I recently had a problem with my furnace. Water was dripping from a joint in the PVC exhaust pipe. So, I called the heating company. The repair man came out and told me that it looked like the original installer had had a problem with that joint, so they smeared a bunch of glue over it to seal it. He said that he could do the same, and it might work for a while. But, if the joint opened up, there was the possibility that exhaust/carbon monoxide would enter the house. The other option was to rebuild the exhaust pipe, which would cost $150 more but would eliminate the added risk of killing me and my family. I weighed the options and chose to rebuild the pipe.
I thought about this story when reading this recent article from the New York Times about efforts to teach doctors about the costs of various medical treatments. In particular, I wondered what the right role of a doctor is in deciding, based on cost, whether I should have a particular treatment or not. Suppose, for the moment, that medical care were not insured. You could imagine a conversation very much like the one that took place between me and the furnace repair man. “We could put you on drugs, and that might help. Or, we could do surgery, which would fix the problem but cost $5000 more.” I could then weigh the costs and benefits and make a decision. Actually, now that I think of it, the doctor doesn’t even really need to know the cost of the treatments. Dr. Jones could explain the health effects of the various treatments, and then Smith from the business office could come in and explain the cost of things.
If people are given this kind of information and make decisions based on it, then we will tend to choose expensive treatment when we think the benefits warrant the extra cost. While this may not bring the cost of care down to European levels, it will at least improve efficiency – we’ll tend to spend money on services we think are more valuable. But, this is really a point about giving patients information on costs, not doctors.
So, what is the role of doctors in medical cost-benefit analysis? I’m not sure. But, it seems like there are at least two key differences between health care and furnace repair. First, there’s insurance. If I’m paying $0 out-of-pocket regardless of the treatment, I’ll tend to choose treatments that have higher cost. So, informing the doctor of the costs and benefits of treatment might be important here. But, this would only be the case if the doctor then makes different choices than he or she would without the information. My sense is that doctor’s often view themselves as advocating for patients against insurance companies. So, the doctor, just like the patient, may say that the patient doesn’t pay anything more for the high-cost treatment than the low-cost treatment, so why not go with the better one? It is unclear whether just giving the docs information, without any financial consequences for choosing high-cost treatment, will make a big difference.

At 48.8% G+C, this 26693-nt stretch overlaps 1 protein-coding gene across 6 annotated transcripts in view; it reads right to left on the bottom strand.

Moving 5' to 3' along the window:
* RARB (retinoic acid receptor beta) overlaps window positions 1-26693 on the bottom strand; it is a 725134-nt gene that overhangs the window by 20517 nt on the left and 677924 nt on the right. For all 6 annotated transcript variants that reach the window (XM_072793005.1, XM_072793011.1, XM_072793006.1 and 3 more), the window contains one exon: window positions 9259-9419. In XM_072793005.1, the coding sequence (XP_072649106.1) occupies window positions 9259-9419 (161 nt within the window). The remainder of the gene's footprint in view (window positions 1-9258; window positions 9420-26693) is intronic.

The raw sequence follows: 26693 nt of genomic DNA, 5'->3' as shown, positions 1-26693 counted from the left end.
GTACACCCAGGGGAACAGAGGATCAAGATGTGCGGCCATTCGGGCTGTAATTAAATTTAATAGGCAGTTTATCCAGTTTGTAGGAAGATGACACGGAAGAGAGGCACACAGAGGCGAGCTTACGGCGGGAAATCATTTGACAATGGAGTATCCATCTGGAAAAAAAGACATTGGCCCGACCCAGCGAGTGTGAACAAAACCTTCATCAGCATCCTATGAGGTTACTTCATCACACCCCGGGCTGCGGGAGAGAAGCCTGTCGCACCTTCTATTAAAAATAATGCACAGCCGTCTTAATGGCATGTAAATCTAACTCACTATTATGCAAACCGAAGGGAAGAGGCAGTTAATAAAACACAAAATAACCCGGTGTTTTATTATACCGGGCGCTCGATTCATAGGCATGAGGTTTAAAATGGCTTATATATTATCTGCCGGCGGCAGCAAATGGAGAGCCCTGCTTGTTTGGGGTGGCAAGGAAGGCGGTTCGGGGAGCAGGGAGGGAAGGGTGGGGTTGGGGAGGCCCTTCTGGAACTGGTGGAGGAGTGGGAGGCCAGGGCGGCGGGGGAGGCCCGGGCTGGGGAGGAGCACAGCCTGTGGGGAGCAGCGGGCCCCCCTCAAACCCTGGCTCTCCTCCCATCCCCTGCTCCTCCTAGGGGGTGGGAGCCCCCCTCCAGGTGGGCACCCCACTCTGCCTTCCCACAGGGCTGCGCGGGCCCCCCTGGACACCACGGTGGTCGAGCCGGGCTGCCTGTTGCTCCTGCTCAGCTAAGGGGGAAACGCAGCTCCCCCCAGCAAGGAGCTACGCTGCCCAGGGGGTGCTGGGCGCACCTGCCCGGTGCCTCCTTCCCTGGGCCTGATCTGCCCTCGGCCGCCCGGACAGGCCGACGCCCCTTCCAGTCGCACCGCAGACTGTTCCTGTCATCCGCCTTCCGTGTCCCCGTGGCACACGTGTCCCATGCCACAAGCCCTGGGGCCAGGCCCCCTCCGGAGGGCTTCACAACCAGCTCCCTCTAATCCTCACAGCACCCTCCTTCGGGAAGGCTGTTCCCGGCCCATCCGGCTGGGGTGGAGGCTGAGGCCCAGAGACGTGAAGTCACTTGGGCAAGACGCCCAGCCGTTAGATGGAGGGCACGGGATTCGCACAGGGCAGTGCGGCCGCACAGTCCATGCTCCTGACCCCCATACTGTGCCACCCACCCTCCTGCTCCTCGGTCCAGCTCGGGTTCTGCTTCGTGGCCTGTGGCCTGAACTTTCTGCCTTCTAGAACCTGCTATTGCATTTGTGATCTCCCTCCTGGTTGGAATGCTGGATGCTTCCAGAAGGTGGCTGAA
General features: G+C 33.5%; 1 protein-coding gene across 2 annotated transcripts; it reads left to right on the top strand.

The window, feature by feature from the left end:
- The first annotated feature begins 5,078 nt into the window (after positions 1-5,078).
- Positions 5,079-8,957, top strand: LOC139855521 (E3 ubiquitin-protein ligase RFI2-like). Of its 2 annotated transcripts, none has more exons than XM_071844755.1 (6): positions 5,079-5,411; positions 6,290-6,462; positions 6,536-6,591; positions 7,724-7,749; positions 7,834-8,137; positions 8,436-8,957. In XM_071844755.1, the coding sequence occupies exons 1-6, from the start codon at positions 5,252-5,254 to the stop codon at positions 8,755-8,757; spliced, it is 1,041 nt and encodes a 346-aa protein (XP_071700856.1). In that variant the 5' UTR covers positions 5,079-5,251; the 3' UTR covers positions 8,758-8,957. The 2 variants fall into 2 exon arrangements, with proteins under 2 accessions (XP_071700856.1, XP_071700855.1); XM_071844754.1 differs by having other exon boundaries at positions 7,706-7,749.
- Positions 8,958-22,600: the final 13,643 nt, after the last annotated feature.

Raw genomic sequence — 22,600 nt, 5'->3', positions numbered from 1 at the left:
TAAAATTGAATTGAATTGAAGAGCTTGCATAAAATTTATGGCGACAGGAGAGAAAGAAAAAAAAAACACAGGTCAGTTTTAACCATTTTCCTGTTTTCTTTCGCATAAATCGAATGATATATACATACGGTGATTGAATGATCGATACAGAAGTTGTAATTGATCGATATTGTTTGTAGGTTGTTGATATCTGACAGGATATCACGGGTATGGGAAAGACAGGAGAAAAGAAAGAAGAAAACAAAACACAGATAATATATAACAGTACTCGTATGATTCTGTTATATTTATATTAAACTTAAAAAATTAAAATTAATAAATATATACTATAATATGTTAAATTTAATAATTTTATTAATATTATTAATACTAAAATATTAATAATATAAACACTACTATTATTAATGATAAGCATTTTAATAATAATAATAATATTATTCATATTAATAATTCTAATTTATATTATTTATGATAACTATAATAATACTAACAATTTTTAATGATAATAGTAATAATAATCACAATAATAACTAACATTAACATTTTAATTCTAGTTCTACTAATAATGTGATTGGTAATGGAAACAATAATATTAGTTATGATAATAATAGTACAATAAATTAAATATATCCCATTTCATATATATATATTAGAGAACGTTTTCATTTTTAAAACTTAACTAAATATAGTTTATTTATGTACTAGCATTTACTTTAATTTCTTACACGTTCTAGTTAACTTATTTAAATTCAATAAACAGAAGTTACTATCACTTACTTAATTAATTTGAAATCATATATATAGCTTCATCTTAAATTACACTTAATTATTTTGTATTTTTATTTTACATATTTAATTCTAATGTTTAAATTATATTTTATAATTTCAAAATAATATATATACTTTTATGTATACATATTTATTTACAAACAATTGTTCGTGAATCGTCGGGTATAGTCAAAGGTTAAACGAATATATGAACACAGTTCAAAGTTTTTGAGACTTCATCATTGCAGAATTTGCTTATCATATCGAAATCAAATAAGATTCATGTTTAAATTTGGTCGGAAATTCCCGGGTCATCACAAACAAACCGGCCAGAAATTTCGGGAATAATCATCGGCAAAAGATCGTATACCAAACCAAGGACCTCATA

A second reason why health care is different than furnace repair is that people in need of health care often do not have the time or capacity to make well-reasoned decisions. If I am acutely ill, doctors may have to make choices about how to treat me without consulting me about how I feel regarding various cost-benefit trade-offs. In such a case, it is also unclear whether the doctor would get anything useful out of knowing the cost of various treatments, except maybe in the case of treatments that are dominated both on cost and benefit grounds. As one surgeon put it “I get them out of the operating room alive.”
In the end, while it is interesting that medical schools are beginning to invest more time and energy into teaching doctors about the cost of care, it is unclear whether and how that will translate into changes in the overall cost of medical care in this country.